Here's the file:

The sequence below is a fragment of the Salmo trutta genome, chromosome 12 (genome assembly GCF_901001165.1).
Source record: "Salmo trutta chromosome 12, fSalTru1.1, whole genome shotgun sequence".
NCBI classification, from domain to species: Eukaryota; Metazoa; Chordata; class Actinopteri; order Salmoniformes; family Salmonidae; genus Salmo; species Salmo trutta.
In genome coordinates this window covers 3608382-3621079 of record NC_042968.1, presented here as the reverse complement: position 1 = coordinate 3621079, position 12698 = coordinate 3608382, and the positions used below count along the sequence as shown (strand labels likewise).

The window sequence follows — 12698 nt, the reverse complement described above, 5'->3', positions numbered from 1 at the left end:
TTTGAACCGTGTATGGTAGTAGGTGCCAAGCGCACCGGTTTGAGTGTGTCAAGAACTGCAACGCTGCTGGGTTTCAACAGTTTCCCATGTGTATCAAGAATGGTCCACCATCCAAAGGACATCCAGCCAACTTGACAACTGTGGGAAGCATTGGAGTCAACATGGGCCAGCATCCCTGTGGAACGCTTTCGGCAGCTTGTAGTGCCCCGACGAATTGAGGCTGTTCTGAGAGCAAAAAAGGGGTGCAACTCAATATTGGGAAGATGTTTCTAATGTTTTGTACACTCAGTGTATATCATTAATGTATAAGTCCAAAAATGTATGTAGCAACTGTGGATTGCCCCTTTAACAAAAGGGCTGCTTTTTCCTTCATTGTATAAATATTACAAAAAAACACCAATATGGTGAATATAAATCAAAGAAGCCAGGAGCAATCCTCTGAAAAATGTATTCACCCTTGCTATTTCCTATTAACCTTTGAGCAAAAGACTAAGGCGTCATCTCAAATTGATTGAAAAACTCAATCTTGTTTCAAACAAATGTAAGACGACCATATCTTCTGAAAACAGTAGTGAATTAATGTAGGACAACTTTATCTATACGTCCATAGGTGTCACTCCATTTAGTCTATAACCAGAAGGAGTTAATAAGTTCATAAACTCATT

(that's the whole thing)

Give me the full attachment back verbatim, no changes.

The sequence below is a fragment of the Salmo trutta genome, chromosome 12 (genome assembly GCF_901001165.1).
Source record: "Salmo trutta chromosome 12, fSalTru1.1, whole genome shotgun sequence".
NCBI classification, from domain to species: Eukaryota; Metazoa; Chordata; class Actinopteri; order Salmoniformes; family Salmonidae; genus Salmo; species Salmo trutta.
In genome coordinates this window covers 3608382-3621079 of record NC_042968.1, presented here as the reverse complement: position 1 = coordinate 3621079, position 12698 = coordinate 3608382, and the positions used below count along the sequence as shown (strand labels likewise).

The window sequence follows — 12698 nt, the reverse complement described above, 5'->3', positions numbered from 1 at the left end:
TTTGAACCGTGTATGGTAGTAGGTGCCAAGCGCACCGGTTTGAGTGTGTCAAGAACTGCAACGCTGCTGGGTTTCAACAGTTTCCCATGTGTATCAAGAATGGTCCACCATCCAAAGGACATCCAGCCAACTTGACAACTGTGGGAAGCATTGGAGTCAACATGGGCCAGCATCCCTGTGGAACGCTTTCGGCAGCTTGTAGTGCCCCGACGAATTGAGGCTGTTCTGAGAGCAAAAAAGGGGTGCAACTCAATATTGGGAAGATGTTTCTAATGTTTTGTACACTCAGTGTATATCATTAATGTATAAGTCCAAAAATGTATGTAGCAACTGTGGATTGCCCCTTTAACAAAAGGGCTGCTTTTTCCTTCATTGTATAAATATTACAAAAAAACACCAATATGGTGAATATAAATCAAAGAAGCCAGGAGCAATCCTCTGAAAAATGTATTCACCCTTGCTATTTCCTATTAACCTTTGAGCAAAAGACTAAGGCGTCATCTCAAATTGATTGAAAAACTCAATCTTGTTTCAAACAAATGTAAGACGACCATATCTTCTGAAAACAGTAGTGAATTAATGTAGGACAACTTTATCTATACGTCCATAGGTGTCACTCCATTTAGTCTATAACCAGAAGGAGTTAATAAGTTCATAAACTCATT